Related reading: The Great American Anti-Towing Conspiracy
This reminds me of where I grew up since many people with W123s and W124s use them for a variety of purposes. The rear suspension looks a bit over taxed and that camber cannot be good for the wheels.
It’s not going to hurt the wheels, or anything else.
It will hurt the tires without a doubt, in that it will cause them to wear unevenly, if it sees that use for any length of time. With it bottomed out or near bottomed out it isn’t going to do any favors to the undercarriage if there are pot holes or debris in the road. This is not a good choice for towing this particular load.
Just too much load on the tongue. Trailer better balanced would solve it.
Tongue weight might be a factor, but even without the rear end squat on the tow vehicle, it appears that the hitch is too low. Assuming a receiver hitch, the proper set up would include a tow bar with enough lift of the ball to level the entire set up.
From my experience with tractor trailers though most of the weight is supposed to be in the front part of the trailer.
Teddy, it’s different with a conventional trailer like this. The rule of thumb is to have 60% of the weight in the front. But that depends on other factors. With a larger trailer, it’s essential to actually weight the amount on the tongue/hitch, as it becomes critical. It has to be more than the rear, but not too much. With a really big trailer, 60% might be more than the hitch can take, vertically, or the tow rig is capable of. It’s a bit of a balancing act.
The basic rule of thumb is 10% of the trailer weight on the tow ball, but this may reduce on heavier trailers to avoid too much weight on the rear of a sedan – as is the case here (looks to be well more than 10% on the ball). Obviously pickups can take more tow ball weight than sedans with their stiffer rear springs.
The car pictured doesn’t appear to be so badly loaded that it will affect the front wheels’ steering or braking ability at least.
Yea that is what I meant, tires.
Yes, it will wear the tires unevenly, if he drives all the time like this. Do you think he drives all the time like that? Motorcycle delivery service?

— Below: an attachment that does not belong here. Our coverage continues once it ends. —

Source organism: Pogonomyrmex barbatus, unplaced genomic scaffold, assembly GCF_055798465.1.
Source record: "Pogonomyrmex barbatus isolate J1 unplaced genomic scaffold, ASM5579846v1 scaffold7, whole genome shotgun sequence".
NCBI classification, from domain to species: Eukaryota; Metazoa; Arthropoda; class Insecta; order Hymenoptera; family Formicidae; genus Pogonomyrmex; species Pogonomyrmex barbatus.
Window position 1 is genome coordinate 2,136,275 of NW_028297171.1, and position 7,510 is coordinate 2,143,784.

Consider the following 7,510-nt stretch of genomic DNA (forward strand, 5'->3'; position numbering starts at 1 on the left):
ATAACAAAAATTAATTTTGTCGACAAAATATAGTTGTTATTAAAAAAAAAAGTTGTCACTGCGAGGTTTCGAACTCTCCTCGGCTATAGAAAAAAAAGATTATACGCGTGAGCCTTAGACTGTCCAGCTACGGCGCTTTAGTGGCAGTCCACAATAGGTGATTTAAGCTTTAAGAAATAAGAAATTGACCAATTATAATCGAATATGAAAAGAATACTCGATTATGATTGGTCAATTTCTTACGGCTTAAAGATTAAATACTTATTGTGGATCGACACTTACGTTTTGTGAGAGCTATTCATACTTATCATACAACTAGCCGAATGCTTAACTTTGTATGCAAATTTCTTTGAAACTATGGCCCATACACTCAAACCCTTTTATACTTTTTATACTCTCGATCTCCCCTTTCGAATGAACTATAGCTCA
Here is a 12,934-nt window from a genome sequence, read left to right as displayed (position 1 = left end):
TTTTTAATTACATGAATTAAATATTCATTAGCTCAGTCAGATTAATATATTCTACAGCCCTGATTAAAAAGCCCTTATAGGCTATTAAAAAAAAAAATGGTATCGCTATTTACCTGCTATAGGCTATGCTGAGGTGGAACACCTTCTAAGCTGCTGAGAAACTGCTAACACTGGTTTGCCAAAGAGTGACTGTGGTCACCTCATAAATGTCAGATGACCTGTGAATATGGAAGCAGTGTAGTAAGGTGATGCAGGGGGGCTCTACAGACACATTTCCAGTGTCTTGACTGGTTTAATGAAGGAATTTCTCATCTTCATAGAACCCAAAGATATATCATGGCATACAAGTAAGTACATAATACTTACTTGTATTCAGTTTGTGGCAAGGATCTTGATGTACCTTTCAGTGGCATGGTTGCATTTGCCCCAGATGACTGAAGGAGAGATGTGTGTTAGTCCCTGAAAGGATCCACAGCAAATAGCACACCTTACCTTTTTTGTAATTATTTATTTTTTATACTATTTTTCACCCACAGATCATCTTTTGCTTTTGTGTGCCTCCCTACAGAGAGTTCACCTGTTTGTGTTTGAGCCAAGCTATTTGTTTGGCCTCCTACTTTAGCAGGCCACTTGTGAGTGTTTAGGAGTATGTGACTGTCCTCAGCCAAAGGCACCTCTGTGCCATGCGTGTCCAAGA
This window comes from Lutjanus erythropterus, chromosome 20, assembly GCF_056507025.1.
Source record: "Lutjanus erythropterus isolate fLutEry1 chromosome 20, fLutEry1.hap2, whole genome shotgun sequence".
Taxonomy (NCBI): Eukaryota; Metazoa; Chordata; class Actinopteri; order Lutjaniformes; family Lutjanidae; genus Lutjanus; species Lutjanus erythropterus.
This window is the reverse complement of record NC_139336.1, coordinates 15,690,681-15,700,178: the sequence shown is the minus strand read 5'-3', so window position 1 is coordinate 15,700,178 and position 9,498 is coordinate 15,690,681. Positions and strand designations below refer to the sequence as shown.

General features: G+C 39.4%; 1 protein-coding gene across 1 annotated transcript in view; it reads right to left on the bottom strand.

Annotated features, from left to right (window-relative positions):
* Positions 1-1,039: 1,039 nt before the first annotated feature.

Given that modern tires are good for 50-80k miles, I suspect that the actual impact from the likely amount of time he drives like that (which may well have been one-time event) is likely to be quite insignificant indeed.
I wish I had a picture, but I was behind a Fiero the other towing a probably 12-15 foot long sailboat on a trailer down the highway. I couldn’t imagine a worse tow vehicle, but it had no problem from the looks of it. Everyone else here in OK would have started with a minimum of an F-250 with a diesel to tow that boat…
Sailboats weigh almost nothing until you’re getting into the bigger ones, and 12 to 15′ is a little guy. A friend’s dad had a 17′ Laser sailboat, which he towed with his Dodge Caravan and had no problems.
Also an ex-girlfriend had an ’86 Pontiac Grand Am, making a mighty 90 HP from its iron duke I4, with a tow hitch. She didn’t tow with it but said the previous owner had used it to pull…a sailboat. And while that was a miserable rattletrap of a car, it did have almost 200K miles on it, so it evidently didn’t mind the load either.
Ah, gotcha. That much surface are being blown around in our Plains winds must still not be fun in a lightweight, mid-engined car.
After I posted this I got behind the exact opposite. An Expedition, towing a 10+ ft utility trailer with 1 new twin mattress in it. I know for a fact I can fit a couple twins in my Outback, so the Expedition certainly had room. The only redeeming hope is MAYBE they were poor planners at moving, and that was last thing left, but I doubt it. More likely someone trying to justify owning the trailer.
An EXPEDITION, pulling a ONE mattress on a TRAILER??? Oh come on now! As Bill Engvall would say, “here’s your sign!” 🙂
I too have pulled a a flatbed utility trailer with an unlikely tow vehicle–my 1980 Ford Pinto wagon with 2.3L Lima and 4-sp manual. My frequent towing of a trailer laden with three motorcycles resulted in frequent clutch replacements. By the third fried clutch, I had the replacement routine down to three hours flat in my apartment parking lot. Rain added about 45 minutes.